Health insurance companies can cancel coverage under certain circumstances

All people are required to have health care coverage under the Affordable Care Act. Why is it then the insurance companies can cancel a plan? Learn under what circumstances a health insurance plan can be cancelled.

Health insurance coverage is now a requirement for all people in the United States. However, even if you already have coverage, the insurance company may decide it will no longer offer your plan, leaving you without coverage. Why is it that a health insurance company can discontinue coverage when you are required to have coverage?

If you purchased a plan before January 1, 2014, your plan may not fall under the new guidelines. According to the Health Insurance Marketplace, these plans do not have to be adjusted until October 1, 2016. The federal government agreed not to take action against these plans. What happens to these plans in the meantime depends on your state and the insurance company. With these plans, it is best to contact your insurance company to verify that you can renew the plan. It is important to also verify what the premium will be for the upcoming year. Premiums can change from year to year.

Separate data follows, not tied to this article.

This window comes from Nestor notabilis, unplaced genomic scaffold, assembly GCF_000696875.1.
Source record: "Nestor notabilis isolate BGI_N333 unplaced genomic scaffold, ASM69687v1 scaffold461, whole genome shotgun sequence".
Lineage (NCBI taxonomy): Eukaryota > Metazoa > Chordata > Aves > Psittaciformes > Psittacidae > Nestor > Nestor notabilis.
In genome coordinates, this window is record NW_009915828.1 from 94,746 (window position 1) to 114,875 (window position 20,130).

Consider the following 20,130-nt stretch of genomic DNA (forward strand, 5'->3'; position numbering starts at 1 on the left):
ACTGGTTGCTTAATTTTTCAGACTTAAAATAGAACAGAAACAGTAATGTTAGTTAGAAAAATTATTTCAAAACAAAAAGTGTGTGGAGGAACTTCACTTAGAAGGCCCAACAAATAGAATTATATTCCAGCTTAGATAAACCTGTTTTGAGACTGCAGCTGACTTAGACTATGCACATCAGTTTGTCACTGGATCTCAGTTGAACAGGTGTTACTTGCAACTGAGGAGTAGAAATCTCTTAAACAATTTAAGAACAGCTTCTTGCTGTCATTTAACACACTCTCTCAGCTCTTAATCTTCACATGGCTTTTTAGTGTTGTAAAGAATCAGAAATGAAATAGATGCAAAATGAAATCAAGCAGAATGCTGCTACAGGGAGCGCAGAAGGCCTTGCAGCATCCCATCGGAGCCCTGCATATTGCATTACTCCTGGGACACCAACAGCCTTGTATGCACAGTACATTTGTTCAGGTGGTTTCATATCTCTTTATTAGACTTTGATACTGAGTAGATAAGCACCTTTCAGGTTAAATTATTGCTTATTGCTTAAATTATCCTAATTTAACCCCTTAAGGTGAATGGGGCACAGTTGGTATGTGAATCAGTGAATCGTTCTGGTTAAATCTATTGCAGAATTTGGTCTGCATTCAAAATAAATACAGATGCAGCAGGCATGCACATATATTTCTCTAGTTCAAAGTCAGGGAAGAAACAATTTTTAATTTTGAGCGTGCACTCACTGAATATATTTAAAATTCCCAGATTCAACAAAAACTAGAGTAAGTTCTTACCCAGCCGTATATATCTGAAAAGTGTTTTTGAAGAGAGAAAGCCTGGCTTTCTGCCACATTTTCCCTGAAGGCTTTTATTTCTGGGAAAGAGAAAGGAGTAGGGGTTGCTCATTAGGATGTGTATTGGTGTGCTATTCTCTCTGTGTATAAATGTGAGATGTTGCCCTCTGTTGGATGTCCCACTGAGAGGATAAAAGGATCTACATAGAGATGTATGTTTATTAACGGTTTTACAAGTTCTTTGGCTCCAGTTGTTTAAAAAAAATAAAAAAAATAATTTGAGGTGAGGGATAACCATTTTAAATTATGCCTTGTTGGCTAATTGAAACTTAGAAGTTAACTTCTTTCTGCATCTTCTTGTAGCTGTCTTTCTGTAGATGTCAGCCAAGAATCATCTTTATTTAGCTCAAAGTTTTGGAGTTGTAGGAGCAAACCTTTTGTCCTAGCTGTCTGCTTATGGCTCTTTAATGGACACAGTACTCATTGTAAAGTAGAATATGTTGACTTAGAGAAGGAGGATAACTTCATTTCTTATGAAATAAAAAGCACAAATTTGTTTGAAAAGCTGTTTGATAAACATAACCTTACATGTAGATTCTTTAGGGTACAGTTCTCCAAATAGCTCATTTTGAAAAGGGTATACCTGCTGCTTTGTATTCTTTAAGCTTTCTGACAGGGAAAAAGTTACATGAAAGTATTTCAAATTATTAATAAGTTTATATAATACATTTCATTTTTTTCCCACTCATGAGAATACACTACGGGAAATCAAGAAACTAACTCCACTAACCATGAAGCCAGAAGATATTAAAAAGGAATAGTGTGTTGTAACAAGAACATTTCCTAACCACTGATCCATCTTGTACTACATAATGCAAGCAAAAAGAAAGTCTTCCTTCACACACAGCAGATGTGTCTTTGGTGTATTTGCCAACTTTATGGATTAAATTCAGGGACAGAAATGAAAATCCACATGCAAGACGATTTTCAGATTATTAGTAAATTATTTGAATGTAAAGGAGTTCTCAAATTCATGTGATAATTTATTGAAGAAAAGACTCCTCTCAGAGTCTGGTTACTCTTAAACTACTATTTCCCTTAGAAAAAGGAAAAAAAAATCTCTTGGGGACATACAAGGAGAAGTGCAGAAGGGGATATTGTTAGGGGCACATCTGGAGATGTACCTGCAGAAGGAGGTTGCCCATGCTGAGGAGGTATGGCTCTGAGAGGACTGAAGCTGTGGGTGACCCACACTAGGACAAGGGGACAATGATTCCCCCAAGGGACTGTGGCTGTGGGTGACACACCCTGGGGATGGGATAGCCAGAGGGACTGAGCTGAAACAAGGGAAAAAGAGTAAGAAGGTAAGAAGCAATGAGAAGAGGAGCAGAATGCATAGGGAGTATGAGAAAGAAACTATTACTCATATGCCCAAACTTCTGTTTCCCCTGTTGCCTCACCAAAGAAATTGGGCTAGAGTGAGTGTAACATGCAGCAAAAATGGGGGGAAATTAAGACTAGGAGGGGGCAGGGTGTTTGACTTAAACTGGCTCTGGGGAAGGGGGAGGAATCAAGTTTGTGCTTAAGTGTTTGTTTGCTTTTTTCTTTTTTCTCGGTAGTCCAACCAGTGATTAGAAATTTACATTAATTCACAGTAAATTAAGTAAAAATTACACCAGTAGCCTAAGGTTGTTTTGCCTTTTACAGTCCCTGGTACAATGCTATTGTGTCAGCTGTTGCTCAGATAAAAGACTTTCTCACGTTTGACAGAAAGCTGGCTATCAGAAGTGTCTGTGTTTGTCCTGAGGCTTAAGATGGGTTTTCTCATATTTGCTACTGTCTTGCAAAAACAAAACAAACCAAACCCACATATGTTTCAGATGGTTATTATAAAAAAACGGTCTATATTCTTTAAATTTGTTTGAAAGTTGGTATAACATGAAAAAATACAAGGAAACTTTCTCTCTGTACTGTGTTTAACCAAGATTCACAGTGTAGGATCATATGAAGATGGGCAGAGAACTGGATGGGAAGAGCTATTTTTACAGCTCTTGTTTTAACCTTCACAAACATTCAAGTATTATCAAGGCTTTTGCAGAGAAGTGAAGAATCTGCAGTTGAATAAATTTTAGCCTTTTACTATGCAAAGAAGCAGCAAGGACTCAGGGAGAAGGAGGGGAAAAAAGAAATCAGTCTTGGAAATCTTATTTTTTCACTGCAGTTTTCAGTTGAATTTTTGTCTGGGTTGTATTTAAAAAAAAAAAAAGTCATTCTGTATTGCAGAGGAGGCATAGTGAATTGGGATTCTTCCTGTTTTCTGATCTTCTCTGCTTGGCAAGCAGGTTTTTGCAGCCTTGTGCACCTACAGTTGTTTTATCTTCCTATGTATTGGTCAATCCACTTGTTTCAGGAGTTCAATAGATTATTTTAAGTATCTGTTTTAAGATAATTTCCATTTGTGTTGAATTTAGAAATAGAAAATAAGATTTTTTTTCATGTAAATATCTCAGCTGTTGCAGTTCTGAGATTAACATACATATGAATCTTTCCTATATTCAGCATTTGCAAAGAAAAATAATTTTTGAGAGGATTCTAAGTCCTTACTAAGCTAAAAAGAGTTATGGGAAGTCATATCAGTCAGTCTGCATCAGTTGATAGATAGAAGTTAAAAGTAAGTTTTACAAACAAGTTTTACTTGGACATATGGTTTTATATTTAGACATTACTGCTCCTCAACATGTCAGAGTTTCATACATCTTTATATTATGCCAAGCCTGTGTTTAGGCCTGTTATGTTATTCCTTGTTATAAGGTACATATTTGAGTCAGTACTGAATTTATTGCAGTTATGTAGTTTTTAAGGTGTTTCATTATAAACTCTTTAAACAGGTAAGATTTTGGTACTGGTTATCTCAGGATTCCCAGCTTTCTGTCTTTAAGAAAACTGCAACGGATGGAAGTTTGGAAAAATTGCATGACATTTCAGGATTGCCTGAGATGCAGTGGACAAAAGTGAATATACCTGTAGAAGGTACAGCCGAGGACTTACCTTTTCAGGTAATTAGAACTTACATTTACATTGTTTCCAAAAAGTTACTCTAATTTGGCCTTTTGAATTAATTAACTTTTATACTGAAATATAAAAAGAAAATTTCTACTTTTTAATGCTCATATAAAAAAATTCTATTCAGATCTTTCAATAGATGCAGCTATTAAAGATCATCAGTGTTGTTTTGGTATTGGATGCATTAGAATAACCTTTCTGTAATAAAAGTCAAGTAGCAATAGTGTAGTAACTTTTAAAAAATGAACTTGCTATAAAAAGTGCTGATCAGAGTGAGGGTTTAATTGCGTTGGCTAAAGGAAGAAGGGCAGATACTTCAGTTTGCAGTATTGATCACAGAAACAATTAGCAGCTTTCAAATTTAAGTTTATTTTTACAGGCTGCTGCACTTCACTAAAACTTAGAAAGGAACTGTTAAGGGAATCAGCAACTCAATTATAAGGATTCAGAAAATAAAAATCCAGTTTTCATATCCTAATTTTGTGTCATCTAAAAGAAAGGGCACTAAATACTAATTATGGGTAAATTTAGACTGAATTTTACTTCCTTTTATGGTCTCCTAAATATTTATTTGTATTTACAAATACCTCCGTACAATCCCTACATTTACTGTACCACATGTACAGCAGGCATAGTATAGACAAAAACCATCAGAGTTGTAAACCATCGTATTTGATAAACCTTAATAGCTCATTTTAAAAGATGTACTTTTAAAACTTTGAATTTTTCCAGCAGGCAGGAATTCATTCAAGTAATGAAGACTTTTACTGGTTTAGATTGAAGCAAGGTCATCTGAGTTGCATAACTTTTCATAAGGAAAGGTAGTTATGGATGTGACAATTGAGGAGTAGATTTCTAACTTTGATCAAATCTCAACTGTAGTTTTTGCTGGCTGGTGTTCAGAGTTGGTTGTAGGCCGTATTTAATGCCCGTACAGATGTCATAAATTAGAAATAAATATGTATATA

Some people may be carrying plans that are “grandfathered” in as an acceptable plan. These plans were bought before the healthcare law was passed in March 2010. These plans have not changed their benefits or cost although they are not likely to have the preventive care that is now required in plans. If you are enrolled in this type of a plan, the insurance company is to send a yearly notice of the grandfathered status. These plans are allowed to continue as long as they do not significantly change in coverage or cost. If they lose the grandfathered status, they must restructure the plan to include the new benefit structure.

Under the Health Insurance Portability and Accountability Act (HIPAA), a plan is to be guaranteed renewable at the end of its 12-month period, but the insurance company is able to increase the premium cost, cost share portion of the plan, and change the benefits it offers. A health insurance company can stop offering a plan if it provides a 90-day notice in writing to the covered person. The company must also do the following. Offer the individual the option to buy another plan, treat all individuals the same and follow any additional state requirements. If an individual believes they have been discriminated against based upon their health conditions, they can file a complaint against the company through the state’s Department of Insurance.  

For more information on the Affordable Care Act and buying health insurance, visit MIMoneyHealth.org or to the Michigan State University Extension website.

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